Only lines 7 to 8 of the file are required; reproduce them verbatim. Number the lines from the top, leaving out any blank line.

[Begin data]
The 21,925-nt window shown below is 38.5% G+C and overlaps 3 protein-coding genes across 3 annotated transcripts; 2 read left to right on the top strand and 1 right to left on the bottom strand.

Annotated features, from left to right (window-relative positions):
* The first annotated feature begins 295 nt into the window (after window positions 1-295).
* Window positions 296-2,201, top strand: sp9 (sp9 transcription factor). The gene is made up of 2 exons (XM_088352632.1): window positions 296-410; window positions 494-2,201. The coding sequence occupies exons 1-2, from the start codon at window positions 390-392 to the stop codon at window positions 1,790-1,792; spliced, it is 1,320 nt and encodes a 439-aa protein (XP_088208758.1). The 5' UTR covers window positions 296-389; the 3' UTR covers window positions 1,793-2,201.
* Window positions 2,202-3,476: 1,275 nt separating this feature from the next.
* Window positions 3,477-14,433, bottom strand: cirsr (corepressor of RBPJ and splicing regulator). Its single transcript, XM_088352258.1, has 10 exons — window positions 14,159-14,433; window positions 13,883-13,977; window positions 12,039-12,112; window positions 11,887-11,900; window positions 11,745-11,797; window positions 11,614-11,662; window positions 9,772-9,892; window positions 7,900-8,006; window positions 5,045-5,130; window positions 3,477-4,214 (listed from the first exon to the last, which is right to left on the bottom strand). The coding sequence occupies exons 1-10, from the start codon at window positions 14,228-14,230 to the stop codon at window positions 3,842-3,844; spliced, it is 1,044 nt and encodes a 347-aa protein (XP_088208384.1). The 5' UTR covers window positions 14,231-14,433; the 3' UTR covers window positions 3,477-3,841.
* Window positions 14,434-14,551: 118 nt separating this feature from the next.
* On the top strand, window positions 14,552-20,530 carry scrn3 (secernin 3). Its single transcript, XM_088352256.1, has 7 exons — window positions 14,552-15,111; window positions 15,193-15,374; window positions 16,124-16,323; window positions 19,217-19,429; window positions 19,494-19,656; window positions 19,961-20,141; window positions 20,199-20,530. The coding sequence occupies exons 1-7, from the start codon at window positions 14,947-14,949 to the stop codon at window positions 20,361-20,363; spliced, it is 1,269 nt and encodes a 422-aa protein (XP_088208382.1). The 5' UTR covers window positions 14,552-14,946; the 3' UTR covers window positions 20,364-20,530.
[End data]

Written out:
* Window positions 14,434-14,551: 118 nt separating this feature from the next.
* On the top strand, window positions 14,552-20,530 carry scrn3 (secernin 3). Its single transcript, XM_088352256.1, has 7 exons — window positions 14,552-15,111; window positions 15,193-15,374; window positions 16,124-16,323; window positions 19,217-19,429; window positions 19,494-19,656; window positions 19,961-20,141; window positions 20,199-20,530. The coding sequence occupies exons 1-7, from the start codon at window positions 14,947-14,949 to the stop codon at window positions 20,361-20,363; spliced, it is 1,269 nt and encodes a 422-aa protein (XP_088208382.1). The 5' UTR covers window positions 14,552-14,946; the 3' UTR covers window positions 20,364-20,530.